The Yankees‘ roster is currently bursting at the seams with inadequacy and failure. Having extracted just a singular win over three games against the New York Mets, the Yankees are now preparing to take on the Seattle Mariners on Tuesday evening.
The Mariners are five games above .500 and will feature a familiar face on the mound, Justus Sheffield, against the Yankees in the first game of the series. Sheffield has a 5.88 ERA this season, allowing 91 hits and 13 homers over 72 innings pitched. Considering how poor Jameson Taillon has performed, the Yankeesâ€™ starter for the matchup, he has allowed 17 fewer hits over a very similar sample size.
With contempt and confusion beginning to overwhelm the Bombers, general manager Brian Cashman must devise a plan of action. With ownership wanting to stay below the $210 million luxury tax threshold, they may have no choice but to push past if they want to have any chance at making the postseason. Currently, the Yankees are 10.5 games out of first place in the AL East and 5.5 back from the Tampa Bay Rays in the Wild Card race.
Thereâ€™s no question the team has plenty of time to turn things around, but a shift in momentum would require a major surge in starting pitching efficiency and run production with RISP.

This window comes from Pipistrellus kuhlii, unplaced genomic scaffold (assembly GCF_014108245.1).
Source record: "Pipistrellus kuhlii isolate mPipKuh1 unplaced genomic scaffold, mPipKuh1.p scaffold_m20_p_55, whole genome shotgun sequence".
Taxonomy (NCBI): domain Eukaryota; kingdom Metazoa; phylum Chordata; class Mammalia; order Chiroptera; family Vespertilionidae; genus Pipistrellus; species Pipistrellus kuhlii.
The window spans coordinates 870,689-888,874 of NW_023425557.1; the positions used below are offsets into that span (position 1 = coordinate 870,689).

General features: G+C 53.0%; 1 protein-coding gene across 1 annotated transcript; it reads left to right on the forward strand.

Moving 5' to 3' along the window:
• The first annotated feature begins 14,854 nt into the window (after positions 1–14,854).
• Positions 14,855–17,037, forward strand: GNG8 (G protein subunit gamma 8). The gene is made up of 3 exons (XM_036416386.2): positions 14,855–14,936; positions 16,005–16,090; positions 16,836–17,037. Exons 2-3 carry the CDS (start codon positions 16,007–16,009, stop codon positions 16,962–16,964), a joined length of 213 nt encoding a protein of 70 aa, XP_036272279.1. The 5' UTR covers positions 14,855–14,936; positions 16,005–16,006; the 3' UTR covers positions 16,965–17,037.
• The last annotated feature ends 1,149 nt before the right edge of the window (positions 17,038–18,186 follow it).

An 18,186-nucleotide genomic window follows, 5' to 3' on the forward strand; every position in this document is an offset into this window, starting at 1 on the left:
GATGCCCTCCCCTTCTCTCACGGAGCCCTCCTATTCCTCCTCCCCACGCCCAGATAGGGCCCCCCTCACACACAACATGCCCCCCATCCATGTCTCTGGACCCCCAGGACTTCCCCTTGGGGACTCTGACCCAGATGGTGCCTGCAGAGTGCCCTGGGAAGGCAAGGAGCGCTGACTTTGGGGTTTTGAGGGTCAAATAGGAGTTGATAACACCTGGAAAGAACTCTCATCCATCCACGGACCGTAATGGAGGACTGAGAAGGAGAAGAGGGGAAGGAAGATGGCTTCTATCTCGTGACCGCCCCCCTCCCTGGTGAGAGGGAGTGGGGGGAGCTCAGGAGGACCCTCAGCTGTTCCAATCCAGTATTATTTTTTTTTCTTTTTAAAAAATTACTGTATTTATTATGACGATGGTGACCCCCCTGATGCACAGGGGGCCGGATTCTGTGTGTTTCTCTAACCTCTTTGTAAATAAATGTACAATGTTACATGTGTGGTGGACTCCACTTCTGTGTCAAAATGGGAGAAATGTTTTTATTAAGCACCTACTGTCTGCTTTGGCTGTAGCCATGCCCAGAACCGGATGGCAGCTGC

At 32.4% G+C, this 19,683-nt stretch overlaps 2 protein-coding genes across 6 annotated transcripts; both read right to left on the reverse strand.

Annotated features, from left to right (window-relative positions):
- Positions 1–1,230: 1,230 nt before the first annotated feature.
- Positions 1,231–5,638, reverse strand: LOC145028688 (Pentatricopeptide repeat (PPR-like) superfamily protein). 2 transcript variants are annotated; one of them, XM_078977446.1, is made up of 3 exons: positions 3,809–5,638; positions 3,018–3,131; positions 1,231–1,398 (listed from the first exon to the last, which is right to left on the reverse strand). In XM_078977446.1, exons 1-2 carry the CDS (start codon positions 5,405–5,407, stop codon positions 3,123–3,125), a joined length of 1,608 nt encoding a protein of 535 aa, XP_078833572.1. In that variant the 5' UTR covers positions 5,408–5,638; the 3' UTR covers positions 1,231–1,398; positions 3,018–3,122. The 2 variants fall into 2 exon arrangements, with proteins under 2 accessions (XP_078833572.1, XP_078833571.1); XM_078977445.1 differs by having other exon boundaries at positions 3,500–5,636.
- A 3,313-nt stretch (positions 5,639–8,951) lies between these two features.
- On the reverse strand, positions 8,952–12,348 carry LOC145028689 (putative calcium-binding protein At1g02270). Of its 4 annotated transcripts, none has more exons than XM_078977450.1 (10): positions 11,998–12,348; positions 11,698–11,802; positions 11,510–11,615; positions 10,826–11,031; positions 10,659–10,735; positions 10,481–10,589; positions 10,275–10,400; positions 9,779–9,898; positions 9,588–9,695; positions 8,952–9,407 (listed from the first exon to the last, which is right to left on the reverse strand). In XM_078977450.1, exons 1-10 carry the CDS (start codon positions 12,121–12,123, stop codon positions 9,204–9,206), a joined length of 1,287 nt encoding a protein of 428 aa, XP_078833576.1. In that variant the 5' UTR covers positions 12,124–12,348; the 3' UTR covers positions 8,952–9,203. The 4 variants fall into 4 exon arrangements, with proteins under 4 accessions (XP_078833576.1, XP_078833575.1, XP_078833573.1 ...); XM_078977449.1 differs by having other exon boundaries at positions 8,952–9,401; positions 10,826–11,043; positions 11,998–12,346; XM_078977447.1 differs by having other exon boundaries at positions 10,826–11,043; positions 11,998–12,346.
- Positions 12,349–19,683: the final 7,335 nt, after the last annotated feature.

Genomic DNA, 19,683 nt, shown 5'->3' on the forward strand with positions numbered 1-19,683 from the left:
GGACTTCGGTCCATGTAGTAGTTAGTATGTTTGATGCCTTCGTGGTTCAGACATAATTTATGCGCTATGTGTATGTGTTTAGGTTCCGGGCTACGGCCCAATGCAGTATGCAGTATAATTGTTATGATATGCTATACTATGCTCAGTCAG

As of late, fans have indicated their frustration, raining down boo’s on skipper Aaron Boone and Cashman. However, the vision of the team is built through Cashmanâ€™s eyes, and the question is, should they move on from him after the 2021 season?
Buster Olney of ESPN gave a fantastic justification for the retention of Brian Cashman from the perspective of Hal Steinbrenner:
A reason to keep Cashman: He has never had a losing season. Ever. Twenty-four seasons as GM and the Yankees have always won — not as much in the postseason since the 1996-2001 dynasty, but the organization’s last losing record was in 1992. Cashman and Hal Steinbrenner basically grew up in the business together, have known each other for decades, and Hal knows about Cashman the same thing that his father knew about Gene Michael: Cashman’s decisions are always about what he thinks is best for the franchise. Some of the choices might turn out badly, but there is a simple motivating factor behind them. And if Hal fires Cashman, he would have to find somebody else who could handle the incendiary New York market as deftly as Cashman, who draws raves from his peers for this particular skill.
Based on this logic, Hal will likely refrain from letting Cashman walk, considering their close relationship. It is true, Cashman has built a squad that hasnâ€™t had a losing record in over a decade, and making a significant change could be far worse than the reality fans are experiencing right now.
If anything, they need to focus more on contact hitters and adding more diversity to the batting order with lefty options. In addition, taking considerable risks with the starting pitching rotation should not be a strategy any longer. Focusing on health history might be a good move in the future.